Purchases increase slightly to start spring season

Mortgage activity slowed for the third week in a row, brought down by refinance numbers, which continued their decline. Purchases, meanwhile, held steady even in the face of interest rate increases.

The Mortgage Bankers Association Market Composite Index, a measure of loan activity based on surveys of MBA members, dropped a seasonally adjusted 6.8% for the weekly period ending March 25. Compared to the same week a year ago, volumes were 42% lower, seasonally adjusted.

The Refinance Index fell 15% from the previous week, as fewer borrowers had incentive to apply at rates that are averaging significantly higher than a year ago, said to Mike Fratantoni, MBA’s senior vice president and chief economist. “Refinance application volume is now 60% below last year’s levels, in line with MBA’s forecast for 2022,” he said in a press release.

The Purchase Index, though, registered a slight weekly uptick, despite higher rates and ongoing accelerated price growth, inching 1% higher on a seasonally adjusted basis compared to the previous seven days. Volumes were 10% lower than the same week a year ago.

The pace of purchase activity as spring buying season commenced was “particularly auspicious“ in the current rate and price environment, Fratantoni said.

“Those shopping for homes are struggling with not only higher and more volatile mortgage rates, but also an ongoing shortage of homes on the market,” he said. “Given these hurdles, it appears to be promising news that purchase-application volume has not declined, as many potential buyers are likely feeling the squeeze in their purchasing power from the jump in rates.”

The average size of new purchase loans also retreated after setting a record high seven days earlier, making a 1.6% drop to $452,900 from $460,100. The mean refinance size also dipped by 1.8%, falling to $292,900 from $298,200. But the average size for all new loans remained virtually unchanged, rising by only a fraction to $387,900 from $387,500 a week earlier.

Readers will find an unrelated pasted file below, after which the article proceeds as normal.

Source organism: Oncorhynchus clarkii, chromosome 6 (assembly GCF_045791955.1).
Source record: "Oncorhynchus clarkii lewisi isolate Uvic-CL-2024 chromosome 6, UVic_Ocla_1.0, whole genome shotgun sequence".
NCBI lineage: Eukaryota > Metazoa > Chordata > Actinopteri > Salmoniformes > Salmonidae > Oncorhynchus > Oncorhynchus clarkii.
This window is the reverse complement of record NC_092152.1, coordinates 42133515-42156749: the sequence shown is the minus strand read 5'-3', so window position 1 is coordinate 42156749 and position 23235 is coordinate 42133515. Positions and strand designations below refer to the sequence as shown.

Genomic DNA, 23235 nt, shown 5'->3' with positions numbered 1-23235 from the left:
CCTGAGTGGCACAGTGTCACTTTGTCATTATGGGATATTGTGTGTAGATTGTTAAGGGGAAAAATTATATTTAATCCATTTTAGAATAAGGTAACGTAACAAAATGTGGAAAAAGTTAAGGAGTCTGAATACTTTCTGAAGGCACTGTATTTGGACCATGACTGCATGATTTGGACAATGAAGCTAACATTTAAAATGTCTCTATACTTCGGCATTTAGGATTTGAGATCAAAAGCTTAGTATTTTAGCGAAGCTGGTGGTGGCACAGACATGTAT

With refinance activity falling, its share of applications relative to overall volume decreased for the fifth straight reporting period, accounting for 40.6% of applications, down from 44.8% a week earlier. Adjustable-rate mortgage applications grabbed a slightly larger share, rising to 6.6% from 6.4% week over week.

The seasonally adjusted Government Index fell 7%, but the share of federally backed activity relative to overall volume increased slightly compared to the prior seven-day period. Federal Housing Administration-sponsored applications accounted for 9.3% of volume, up from 8.8%, while loans backed by the Department of Veterans Affairs took a 9.5% share compared to 9.8% a week earlier. Meanwhile, applications coming via the U.S Department of Agriculture increased to an 0.5% share, rising from 0.4%.

Interest rates among MBA members reached their highest levels in over three years last week, Fratantoni said. Fixed-rate averages tracked by the association all came in above 4% after jumping by double-digit percentage points.

The average contract rate for 30-year fixed mortgages with conforming balances of $647,200 or less rose 30 basis points to 4.8% from 4.5% a week earlier.

The average contract interest rate for 30-year jumbo loans with balances above the conforming limit took an almost similar-sized jump to 4.4%, up from 4.11% the prior week.

The contract interest rate for the 30-year fixed mortgage backed by the FHA averaged 4.66%, 26 basis points higher from 4.4% a week earlier.

The contract rate for the 15-year fixed mortgage passed the 4% threshold to average 4.01%, up from 3.76% seven days prior.

The 5/1 adjustable-rate mortgage also saw a significant surge, with its average coming in at 3.7%, up 31 basis points from 3.39% week over week.

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